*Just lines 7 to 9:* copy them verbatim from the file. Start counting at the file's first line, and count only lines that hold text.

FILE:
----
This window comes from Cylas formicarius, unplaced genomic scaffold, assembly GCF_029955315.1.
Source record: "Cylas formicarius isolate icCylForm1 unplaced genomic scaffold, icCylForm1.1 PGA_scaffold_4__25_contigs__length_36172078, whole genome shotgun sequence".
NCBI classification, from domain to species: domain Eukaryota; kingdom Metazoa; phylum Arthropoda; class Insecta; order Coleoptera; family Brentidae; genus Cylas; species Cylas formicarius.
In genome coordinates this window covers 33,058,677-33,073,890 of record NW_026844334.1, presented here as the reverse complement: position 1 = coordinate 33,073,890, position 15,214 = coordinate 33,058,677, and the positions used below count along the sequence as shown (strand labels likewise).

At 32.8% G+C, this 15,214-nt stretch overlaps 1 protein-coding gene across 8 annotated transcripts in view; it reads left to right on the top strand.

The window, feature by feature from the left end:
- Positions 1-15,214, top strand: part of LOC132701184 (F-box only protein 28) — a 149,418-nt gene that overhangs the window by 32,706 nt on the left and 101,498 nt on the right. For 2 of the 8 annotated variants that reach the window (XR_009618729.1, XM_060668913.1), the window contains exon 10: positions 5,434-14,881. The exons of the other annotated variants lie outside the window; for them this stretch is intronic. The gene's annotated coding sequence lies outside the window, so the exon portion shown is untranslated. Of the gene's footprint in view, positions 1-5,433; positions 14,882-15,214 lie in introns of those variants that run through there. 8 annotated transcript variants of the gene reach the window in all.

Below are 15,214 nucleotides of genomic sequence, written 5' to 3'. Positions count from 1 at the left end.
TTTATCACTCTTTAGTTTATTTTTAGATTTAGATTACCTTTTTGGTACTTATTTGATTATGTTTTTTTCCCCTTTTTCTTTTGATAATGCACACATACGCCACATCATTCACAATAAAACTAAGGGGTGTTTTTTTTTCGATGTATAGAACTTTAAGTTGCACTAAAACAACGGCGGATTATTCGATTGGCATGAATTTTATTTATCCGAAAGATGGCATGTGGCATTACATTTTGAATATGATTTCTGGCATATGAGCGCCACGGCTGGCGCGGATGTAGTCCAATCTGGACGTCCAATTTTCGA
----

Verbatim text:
- Positions 1-15,214, top strand: part of LOC132701184 (F-box only protein 28) — a 149,418-nt gene that overhangs the window by 32,706 nt on the left and 101,498 nt on the right. For 2 of the 8 annotated variants that reach the window (XR_009618729.1, XM_060668913.1), the window contains exon 10: positions 5,434-14,881. The exons of the other annotated variants lie outside the window; for them this stretch is intronic. The gene's annotated coding sequence lies outside the window, so the exon portion shown is untranslated. Of the gene's footprint in view, positions 1-5,433; positions 14,882-15,214 lie in introns of those variants that run through there. 8 annotated transcript variants of the gene reach the window in all.

Below are 15,214 nucleotides of genomic sequence, written 5' to 3'. Positions count from 1 at the left end.
TTTATCACTCTTTAGTTTATTTTTAGATTTAGATTACCTTTTTGGTACTTATTTGATTATGTTTTTTTCCCCTTTTTCTTTTGATAATGCACACATACGCCACATCATTCACAATAAAACTAAGGGGTGTTTTTTTTTCGATGTATAGAACTTTAAGTTGCACTAAAACAACGGCGGATTATTCGATTGGCATGAATTTTATTTATCCGAAAGATGGCATGTGGCATTACATTTTGAATATGATTTCTGGCATATGAGCGCCACGGCTGGCGCGGATGTAGTCCAATCTGGACGTCCAATTTTCGA